When the weather’s cold, does your dog really need a sweater and booties to protect them from the elements? The answer is sometimes. Here are a few winter doggie facts, courtesy of TheSlate.com.
- First: Some dogs are bred to handle cold weather. For example, Labradors and Newfoundlands grow thicker winter fur for added insulation, and can stay warm even while swimming in icy water. However, smaller dogs with short hair have hardly any insulation or body mass, and can lose heat quickly. Bottom line: Greyhounds and Chihuahuas will never be comfortable in winter weather, but they’ll be warmer in a snug-fitting sweater or coat – especially if it has a waterproof coating. Don’t waste your money on Gore-Tex. Dogs don’t perspire through their skin the way humans do, so they don’t need clothing that lets moisture out.
- Know this: Not all dogs bred for cold climates can stay warm in the winter. Professional mushers test potential sled-dogs by having them spend the night in a bed of snow. If the snow underneath them melts, it means their fur isn’t insulating enough, and they won’t make a good sled dog. So, it’s smart to “winterize” all breeds of dog.
- First, if they’re lean to begin with, let them gain a pound or two in the fall and winter. Extra body fat can help shield them from the cold, especially if they’re small.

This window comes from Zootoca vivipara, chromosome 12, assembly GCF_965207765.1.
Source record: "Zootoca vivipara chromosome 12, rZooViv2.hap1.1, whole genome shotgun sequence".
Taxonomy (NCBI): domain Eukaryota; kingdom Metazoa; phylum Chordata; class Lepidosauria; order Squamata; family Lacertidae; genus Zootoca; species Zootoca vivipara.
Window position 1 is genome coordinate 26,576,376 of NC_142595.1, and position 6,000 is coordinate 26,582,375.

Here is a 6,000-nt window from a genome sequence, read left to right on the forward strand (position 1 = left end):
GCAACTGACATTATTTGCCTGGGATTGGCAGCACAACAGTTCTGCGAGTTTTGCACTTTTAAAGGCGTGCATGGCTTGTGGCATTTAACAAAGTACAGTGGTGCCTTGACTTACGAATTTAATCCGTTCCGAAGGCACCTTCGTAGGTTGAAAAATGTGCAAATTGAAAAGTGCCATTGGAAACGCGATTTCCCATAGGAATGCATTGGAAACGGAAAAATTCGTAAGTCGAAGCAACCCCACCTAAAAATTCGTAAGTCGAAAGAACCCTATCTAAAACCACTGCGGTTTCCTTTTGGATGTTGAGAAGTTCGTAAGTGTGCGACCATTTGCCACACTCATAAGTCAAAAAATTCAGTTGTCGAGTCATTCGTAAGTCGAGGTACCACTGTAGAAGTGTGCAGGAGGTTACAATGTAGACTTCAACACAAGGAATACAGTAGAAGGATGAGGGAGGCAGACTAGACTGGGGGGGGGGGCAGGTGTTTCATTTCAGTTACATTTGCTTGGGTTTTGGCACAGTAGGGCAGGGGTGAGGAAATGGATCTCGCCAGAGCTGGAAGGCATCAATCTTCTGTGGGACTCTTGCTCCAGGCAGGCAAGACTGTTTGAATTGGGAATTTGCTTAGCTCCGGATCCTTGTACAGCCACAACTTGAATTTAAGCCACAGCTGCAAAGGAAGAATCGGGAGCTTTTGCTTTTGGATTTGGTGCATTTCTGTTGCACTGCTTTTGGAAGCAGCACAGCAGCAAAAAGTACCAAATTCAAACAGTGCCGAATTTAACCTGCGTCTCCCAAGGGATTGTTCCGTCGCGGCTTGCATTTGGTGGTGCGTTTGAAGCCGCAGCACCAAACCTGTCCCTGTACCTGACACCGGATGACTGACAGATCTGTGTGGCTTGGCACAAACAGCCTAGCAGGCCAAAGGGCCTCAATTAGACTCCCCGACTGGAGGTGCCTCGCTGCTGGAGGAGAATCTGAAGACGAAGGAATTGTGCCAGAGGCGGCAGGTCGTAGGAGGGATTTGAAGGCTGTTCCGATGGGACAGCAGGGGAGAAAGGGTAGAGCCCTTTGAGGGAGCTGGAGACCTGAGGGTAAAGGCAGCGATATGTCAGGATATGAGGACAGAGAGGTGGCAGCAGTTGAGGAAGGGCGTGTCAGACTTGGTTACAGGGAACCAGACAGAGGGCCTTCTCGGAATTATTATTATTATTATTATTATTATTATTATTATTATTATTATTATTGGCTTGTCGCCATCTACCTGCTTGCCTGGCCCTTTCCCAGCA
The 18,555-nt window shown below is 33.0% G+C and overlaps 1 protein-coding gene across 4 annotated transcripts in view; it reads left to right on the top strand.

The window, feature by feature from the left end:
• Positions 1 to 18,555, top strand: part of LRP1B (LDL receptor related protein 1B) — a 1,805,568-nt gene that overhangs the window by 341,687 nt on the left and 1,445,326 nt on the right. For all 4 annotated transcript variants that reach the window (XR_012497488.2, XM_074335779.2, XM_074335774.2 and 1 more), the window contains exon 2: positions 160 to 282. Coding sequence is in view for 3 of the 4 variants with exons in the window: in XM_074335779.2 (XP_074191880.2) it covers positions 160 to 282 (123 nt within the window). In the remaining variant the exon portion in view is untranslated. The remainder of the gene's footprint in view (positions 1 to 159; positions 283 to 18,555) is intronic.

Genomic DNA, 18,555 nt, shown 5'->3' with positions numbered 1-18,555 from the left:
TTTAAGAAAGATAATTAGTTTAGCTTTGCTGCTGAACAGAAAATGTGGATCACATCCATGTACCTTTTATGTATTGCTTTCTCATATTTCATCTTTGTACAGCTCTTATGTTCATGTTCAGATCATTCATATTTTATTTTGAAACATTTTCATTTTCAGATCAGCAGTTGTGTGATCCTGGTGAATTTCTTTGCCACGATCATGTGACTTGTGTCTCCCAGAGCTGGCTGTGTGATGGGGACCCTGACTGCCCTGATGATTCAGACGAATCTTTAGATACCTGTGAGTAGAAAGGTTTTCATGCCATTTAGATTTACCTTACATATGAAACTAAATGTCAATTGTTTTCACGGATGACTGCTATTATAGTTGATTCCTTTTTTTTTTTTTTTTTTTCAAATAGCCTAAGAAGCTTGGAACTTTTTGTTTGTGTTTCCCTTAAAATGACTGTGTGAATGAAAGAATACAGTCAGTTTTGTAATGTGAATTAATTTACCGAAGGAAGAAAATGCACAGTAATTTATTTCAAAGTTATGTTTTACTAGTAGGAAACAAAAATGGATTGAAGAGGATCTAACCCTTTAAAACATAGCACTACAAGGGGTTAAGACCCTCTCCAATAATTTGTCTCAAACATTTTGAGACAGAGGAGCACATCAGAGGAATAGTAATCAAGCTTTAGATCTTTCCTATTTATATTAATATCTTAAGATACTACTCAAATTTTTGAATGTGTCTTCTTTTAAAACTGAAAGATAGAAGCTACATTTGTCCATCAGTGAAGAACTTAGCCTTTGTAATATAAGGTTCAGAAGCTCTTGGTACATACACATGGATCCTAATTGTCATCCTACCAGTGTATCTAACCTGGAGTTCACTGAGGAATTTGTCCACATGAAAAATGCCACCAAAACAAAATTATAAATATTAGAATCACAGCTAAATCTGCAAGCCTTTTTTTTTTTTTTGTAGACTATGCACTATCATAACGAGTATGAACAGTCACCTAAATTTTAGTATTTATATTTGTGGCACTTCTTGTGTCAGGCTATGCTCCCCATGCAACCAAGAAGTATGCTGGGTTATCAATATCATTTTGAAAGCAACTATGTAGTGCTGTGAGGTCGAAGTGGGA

- After a snowstorm, you might want to slap on a set of booties, like those worn by Iditarod sled dogs. They keep snow and ice from building up between their footpads, and rubbing their feet raw, and keep any cuts and scrapes from being irritated by bacteria and road salt.
- Beware: If your dog is sick, old, or recently had puppies, they can be especially vulnerable to the cold. Most dogs are at risk from frostbite on the tips of their ears and tail – areas that don’t get a lot of circulation. So don’t keep them outside in freezing weather. If your a dog shivers furiously, then stops abruptly, get them inside and warm immediately, because that’s a sign they’re in serious danger of freezing to death.